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Sony shoots it Web load on "Spider-Man Redux": A Very "Serious" Bitter Balcony Edition


Sony shoots it Web load on "Spider-Man Redux": A Very "Serious" Bitter Balcony Edition

We guess Tobey Maguire is out of a meal ticket. As reported by realbollywood.com, Maguire and Spider-Man series director Sam Raimi have decided to quit a fourth installment of the series, blaming that always nondescript "creative differences" between them and Sony, the production company behind the franchise. Apparently, Raimi was upset that Sony wasn't too fond of using a demon-possessed talking goat as Spidey's nemesis ("Drag Me To Hell" pun, but still a better rival than Vulture!). In all seriousness, this divorce was over with script conflicts.

Now, with the original director and star out of the mix, Sony's apparent contingency plan is to start from scratch, taking Peter Parker back to his nerdy days of high school. "500 Days Of Summer" director Marc Webb has been hired to take over this new film on the webslinger in hopes of attracting a younger audience. In spite of re-casting setbacks, the new "Spider-Man" is scheduled for a 2012 release.

Hollywood proves once again that nobody knows how to ruin a good thing better than them. While hiring Webb to replace Raimi has potential, completely removing Raimi without any creative input is wrong. In Raimi's hands, the series a had soul. He made us care for Peter Parker, who unlike his older superhero peers, is endowed with these special powers during his teenage years, the most difficult time in his life. How Peter balances his youthful wants with his duties as Spider Man makes him a vulnerable and likable hero. Raimi kept this in scope during one good movie (part 1), a great one (part 2), and a troubled one (part 3).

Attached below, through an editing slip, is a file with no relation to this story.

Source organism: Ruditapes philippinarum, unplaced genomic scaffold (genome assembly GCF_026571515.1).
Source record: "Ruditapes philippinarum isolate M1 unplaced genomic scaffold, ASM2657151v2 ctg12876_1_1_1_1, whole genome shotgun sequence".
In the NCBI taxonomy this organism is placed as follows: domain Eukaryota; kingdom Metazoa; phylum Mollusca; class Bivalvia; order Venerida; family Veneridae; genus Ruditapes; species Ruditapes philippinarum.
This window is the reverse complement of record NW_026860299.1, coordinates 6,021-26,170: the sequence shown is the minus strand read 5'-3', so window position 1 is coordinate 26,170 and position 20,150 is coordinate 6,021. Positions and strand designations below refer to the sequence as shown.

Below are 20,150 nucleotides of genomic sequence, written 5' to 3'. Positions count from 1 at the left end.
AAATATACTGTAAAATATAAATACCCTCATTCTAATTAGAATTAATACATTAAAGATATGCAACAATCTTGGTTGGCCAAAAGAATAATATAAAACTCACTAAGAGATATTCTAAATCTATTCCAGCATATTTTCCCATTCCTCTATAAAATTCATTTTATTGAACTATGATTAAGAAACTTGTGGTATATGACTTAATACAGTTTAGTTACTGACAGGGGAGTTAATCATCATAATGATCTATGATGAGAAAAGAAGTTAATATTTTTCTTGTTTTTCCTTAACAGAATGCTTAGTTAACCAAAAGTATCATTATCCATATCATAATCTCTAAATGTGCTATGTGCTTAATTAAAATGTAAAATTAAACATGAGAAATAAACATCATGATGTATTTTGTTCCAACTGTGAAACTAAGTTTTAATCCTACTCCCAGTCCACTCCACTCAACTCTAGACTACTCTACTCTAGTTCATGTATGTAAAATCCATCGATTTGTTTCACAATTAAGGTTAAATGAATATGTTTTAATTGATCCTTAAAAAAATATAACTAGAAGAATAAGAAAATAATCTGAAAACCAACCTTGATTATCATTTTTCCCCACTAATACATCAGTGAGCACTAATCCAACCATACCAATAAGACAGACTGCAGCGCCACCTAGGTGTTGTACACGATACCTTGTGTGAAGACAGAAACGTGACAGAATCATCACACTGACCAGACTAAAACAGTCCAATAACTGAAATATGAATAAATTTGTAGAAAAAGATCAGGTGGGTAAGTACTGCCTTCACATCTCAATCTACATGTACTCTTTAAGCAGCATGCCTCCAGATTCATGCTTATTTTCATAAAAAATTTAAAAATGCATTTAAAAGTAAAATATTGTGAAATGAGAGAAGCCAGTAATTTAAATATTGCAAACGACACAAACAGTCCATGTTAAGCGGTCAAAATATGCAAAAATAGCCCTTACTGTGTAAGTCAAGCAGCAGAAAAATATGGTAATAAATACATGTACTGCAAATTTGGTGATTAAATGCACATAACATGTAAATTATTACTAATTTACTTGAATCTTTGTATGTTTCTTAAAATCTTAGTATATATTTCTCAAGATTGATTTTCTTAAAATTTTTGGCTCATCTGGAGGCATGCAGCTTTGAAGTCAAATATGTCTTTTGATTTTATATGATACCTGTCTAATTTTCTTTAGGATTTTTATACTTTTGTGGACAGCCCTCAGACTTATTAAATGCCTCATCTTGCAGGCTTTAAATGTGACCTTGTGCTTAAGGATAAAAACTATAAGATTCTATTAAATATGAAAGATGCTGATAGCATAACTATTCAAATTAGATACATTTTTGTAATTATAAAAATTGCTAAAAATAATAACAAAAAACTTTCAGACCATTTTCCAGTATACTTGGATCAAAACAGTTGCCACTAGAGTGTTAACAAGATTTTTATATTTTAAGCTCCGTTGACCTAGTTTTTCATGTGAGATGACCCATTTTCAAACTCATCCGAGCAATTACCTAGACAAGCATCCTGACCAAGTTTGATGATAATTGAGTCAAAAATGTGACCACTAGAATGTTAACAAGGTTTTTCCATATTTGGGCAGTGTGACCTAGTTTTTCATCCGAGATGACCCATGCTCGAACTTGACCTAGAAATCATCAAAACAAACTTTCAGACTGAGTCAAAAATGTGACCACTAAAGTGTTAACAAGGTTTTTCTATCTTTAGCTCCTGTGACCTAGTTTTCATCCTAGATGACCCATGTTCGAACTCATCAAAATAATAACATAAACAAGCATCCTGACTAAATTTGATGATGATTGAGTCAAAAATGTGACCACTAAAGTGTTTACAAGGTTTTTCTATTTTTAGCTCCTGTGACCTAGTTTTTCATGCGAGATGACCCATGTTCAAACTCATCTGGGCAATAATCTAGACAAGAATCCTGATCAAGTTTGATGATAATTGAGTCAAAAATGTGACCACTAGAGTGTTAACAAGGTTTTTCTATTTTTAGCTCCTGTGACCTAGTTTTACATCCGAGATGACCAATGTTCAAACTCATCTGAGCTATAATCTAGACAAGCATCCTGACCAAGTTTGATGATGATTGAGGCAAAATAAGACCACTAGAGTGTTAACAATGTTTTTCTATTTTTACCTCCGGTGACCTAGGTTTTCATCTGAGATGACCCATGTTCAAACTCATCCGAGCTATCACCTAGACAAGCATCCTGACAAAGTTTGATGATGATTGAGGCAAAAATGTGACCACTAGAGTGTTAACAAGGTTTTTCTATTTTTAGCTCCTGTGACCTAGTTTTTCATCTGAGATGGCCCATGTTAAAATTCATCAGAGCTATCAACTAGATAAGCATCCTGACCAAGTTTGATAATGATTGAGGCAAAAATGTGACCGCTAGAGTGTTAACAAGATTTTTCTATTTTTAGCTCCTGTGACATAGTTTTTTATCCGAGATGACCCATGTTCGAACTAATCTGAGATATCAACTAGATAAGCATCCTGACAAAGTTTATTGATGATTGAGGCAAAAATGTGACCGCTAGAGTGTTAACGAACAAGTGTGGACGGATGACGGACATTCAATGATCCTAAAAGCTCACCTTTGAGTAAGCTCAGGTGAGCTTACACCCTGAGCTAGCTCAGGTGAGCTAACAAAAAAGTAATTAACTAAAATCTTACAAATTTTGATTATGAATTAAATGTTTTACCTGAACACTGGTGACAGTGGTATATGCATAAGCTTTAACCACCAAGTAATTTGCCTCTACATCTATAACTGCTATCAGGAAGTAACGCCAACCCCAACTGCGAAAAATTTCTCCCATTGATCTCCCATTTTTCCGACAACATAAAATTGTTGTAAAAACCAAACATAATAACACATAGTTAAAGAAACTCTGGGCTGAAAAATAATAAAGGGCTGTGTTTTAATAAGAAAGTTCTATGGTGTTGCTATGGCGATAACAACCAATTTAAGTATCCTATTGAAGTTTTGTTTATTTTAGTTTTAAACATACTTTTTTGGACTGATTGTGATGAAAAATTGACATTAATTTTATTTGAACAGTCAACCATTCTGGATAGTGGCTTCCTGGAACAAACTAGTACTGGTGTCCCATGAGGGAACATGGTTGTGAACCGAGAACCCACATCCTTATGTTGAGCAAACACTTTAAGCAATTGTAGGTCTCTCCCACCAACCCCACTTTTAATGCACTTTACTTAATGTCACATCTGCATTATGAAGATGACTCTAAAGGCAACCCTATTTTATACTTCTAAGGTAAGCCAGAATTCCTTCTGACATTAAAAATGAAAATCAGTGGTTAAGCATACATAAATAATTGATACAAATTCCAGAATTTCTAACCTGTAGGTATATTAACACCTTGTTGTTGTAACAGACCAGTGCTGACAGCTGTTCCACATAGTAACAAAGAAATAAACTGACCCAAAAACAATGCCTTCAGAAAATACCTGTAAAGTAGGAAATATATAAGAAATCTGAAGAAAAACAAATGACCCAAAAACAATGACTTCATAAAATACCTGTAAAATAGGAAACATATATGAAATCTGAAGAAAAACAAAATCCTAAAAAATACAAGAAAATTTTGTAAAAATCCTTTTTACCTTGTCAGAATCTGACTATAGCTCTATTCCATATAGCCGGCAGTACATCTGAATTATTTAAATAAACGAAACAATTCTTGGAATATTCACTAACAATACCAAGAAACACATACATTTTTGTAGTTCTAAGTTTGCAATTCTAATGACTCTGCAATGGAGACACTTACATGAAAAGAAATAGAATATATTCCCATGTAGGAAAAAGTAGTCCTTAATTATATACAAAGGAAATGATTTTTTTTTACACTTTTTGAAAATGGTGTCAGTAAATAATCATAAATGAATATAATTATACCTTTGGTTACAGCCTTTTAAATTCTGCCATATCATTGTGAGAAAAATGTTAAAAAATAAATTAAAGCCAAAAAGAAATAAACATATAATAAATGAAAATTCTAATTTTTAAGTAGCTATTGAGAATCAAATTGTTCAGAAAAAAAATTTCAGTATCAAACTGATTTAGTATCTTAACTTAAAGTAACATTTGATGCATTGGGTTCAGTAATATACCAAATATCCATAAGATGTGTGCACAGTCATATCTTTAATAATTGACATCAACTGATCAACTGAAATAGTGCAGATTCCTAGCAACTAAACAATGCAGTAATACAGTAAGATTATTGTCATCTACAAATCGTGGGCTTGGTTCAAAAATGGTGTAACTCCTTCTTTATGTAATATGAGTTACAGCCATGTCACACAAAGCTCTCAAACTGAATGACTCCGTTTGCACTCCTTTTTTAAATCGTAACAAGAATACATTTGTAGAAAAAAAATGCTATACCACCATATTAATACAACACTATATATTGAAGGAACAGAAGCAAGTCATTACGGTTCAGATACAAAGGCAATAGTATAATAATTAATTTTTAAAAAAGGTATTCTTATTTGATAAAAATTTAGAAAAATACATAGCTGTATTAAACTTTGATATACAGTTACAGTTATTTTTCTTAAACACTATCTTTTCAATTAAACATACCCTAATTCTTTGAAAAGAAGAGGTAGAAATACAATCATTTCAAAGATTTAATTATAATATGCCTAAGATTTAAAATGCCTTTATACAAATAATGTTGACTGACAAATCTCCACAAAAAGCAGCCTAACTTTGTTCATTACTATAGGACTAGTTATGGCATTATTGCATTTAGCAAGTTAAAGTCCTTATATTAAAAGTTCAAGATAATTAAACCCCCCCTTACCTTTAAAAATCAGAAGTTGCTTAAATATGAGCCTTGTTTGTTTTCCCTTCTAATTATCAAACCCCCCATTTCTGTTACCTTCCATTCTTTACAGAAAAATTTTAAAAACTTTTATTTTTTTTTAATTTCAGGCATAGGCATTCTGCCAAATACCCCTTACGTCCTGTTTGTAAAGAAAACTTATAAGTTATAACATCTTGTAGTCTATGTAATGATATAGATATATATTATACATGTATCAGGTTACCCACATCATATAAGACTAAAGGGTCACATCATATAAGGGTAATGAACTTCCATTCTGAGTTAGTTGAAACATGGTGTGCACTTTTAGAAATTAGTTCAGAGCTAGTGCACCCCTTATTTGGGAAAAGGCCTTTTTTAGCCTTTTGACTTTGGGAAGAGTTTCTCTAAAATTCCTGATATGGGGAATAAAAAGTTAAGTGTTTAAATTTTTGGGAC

We admit "Spider-Man 3" has severe struggles, and a new director could take the character places perhaps even Raimi might not go. Webb showed a lot of visual talent and narrative depth with the bittersweet "500 Days Of Summer." But where Sony messed up was revamping a franchise than is not only a new one (the last installment was released in 2007), but one that has a good infrastructure in spite of the third film's dents (did we mention it was still a cash cow?).

This isn't the "Batman" series than needed a makeover after Joel Schumaker defiled the Caped Crusader, nor is it the outdated "Superman" storyline Brian Singer failed to revive. This "Spider-Man" thread is still fresh and Maguire is at an age where he can still portray the young Parker. The possibility of going into darker, meatier themes would pit against the good nature of Spider-Man, and it would resonate with audiences who saw the first film as kids and are now entering their 20s and 30s. Instead, Sony, to sacrifice a good arc for what they "think" might appease teenagers is a stab at Raimi's work, on Webb's ability to carry the torch, and on Sony itself for not respecting the legacy of their franchise. Our spider sense tells us to be wary of this "revision," unless Kristen Dunst's great rack gets to bounce around in the rain again.

Source of the Bitter: John Rojas

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